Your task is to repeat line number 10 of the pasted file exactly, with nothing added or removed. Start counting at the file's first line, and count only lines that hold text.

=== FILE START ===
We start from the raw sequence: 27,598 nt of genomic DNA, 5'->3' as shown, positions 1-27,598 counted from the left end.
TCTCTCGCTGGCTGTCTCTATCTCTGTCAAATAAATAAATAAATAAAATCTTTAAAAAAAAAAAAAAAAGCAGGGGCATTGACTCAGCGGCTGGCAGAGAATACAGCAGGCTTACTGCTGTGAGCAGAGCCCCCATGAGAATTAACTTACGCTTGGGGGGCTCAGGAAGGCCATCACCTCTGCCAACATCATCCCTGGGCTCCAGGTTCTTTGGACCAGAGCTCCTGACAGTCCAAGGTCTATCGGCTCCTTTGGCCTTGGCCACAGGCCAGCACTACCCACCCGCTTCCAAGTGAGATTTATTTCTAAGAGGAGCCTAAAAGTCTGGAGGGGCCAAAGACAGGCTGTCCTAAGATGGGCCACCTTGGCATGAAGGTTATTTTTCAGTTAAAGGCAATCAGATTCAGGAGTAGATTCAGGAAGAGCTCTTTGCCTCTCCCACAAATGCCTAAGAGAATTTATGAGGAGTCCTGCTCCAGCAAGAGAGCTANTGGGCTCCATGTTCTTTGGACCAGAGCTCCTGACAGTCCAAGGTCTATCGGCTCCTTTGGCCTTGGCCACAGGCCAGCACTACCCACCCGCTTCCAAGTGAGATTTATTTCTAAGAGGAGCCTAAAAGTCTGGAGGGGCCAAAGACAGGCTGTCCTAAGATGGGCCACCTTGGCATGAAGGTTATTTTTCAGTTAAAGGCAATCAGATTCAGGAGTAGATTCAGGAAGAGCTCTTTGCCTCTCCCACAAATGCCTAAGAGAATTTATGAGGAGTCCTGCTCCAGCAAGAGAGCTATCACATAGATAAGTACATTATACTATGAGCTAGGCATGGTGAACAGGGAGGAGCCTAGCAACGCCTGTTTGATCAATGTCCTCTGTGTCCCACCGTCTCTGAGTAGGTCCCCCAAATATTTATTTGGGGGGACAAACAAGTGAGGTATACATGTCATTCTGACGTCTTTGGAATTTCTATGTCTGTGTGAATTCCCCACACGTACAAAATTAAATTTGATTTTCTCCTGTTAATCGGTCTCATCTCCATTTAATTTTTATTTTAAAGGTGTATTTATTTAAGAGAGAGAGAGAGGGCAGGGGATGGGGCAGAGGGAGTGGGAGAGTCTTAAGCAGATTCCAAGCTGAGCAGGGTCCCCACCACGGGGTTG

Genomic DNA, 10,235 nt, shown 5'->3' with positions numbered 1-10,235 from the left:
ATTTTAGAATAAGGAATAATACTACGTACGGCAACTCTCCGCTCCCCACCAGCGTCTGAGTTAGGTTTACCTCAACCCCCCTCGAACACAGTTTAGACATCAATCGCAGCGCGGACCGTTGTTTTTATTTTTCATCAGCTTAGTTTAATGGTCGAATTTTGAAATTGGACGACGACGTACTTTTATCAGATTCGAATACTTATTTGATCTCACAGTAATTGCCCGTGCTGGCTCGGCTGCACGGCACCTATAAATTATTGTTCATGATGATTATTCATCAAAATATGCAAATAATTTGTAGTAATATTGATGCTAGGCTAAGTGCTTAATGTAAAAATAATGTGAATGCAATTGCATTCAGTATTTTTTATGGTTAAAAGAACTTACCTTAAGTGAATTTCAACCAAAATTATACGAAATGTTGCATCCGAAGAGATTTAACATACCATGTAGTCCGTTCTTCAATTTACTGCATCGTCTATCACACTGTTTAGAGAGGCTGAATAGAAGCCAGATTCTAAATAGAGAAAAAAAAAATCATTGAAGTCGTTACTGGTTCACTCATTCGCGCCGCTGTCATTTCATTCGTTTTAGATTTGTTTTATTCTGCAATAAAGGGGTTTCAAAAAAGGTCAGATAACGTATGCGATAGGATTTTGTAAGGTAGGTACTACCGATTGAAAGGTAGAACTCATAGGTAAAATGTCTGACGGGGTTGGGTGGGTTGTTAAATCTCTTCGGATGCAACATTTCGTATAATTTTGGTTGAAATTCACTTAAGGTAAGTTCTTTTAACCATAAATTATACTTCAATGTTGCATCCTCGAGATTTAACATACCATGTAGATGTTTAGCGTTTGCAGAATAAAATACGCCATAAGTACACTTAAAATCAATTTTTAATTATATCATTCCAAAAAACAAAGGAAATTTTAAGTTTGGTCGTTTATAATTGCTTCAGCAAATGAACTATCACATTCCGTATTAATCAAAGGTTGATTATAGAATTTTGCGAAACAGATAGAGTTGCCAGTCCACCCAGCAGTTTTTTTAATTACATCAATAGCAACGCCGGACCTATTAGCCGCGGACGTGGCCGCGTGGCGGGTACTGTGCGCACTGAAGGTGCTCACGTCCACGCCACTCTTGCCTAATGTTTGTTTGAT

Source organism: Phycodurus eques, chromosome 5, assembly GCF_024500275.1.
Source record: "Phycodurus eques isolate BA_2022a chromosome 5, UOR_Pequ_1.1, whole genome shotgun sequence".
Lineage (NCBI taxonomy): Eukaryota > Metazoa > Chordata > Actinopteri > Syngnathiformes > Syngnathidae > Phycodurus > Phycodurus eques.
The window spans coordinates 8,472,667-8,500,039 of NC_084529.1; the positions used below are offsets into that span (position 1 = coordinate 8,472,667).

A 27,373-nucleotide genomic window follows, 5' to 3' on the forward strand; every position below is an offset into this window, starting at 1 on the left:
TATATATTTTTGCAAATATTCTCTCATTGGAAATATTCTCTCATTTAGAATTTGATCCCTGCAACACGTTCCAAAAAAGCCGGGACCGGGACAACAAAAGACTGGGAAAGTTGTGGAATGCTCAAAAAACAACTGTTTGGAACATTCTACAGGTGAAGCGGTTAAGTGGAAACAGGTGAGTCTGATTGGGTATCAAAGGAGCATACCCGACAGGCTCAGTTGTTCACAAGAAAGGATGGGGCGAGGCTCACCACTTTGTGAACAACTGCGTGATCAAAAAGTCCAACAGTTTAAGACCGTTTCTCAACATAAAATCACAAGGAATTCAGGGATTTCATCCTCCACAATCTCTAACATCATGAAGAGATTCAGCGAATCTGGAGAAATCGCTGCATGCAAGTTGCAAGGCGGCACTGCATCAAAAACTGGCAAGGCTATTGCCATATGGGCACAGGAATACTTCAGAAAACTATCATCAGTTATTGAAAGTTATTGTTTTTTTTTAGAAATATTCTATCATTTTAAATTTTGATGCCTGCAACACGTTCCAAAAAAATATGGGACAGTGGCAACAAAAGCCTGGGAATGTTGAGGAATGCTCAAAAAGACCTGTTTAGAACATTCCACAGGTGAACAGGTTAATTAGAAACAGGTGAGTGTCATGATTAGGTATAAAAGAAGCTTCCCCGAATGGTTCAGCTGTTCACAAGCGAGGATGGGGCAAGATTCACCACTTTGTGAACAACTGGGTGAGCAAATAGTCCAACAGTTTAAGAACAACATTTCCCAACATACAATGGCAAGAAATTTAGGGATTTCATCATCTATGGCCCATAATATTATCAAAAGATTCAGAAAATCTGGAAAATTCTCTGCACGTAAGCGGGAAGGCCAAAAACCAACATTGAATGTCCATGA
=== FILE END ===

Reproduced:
TATATATTTTTGCAAATATTCTCTCATTGGAAATATTCTCTCATTTAGAATTTGATCCCTGCAACACGTTCCAAAAAAGCCGGGACCGGGACAACAAAAGACTGGGAAAGTTGTGGAATGCTCAAAAAACAACTGTTTGGAACATTCTACAGGTGAAGCGGTTAAGTGGAAACAGGTGAGTCTGATTGGGTATCAAAGGAGCATACCCGACAGGCTCAGTTGTTCACAAGAAAGGATGGGGCGAGGCTCACCACTTTGTGAACAACTGCGTGATCAAAAAGTCCAACAGTTTAAGACCGTTTCTCAACATAAAATCACAAGGAATTCAGGGATTTCATCCTCCACAATCTCTAACATCATGAAGAGATTCAGCGAATCTGGAGAAATCGCTGCATGCAAGTTGCAAGGCGGCACTGCATCAAAAACTGGCAAGGCTATTGCCATATGGGCACAGGAATACTTCAGAAAACTATCATCAGTTATTGAAAGTTATTGTTTTTTTTTAGAAATATTCTATCATTTTAAATTTTGATGCCTGCAACACGTTCCAAAAAAATATGGGACAGTGGCAACAAAAGCCTGGGAATGTTGAGGAATGCTCAAAAAGACCTGTTTAGAACATTCCACAGGTGAACAGGTTAATTAGAAACAGGTGAGTGTCATGATTAGGTATAAAAGAAGCTTCCCCGAATGGTTCAGCTGTTCACAAGCGAGGATGGGGCAAGATTCACCACTTTGTGAACAACTGGGTGAGCAAATAGTCCAACAGTTTAAGAACAACATTTCCCAACATACAATGGCAAGAAATTTAGGGATTTCATCATCTATGGCCCATAATATTATCAAAAGATTCAGAAAATCTGGAAAATTCTCTGCACGTAAGCGGGAAGGCCAAAAACCAACATTGAATGTCCATGA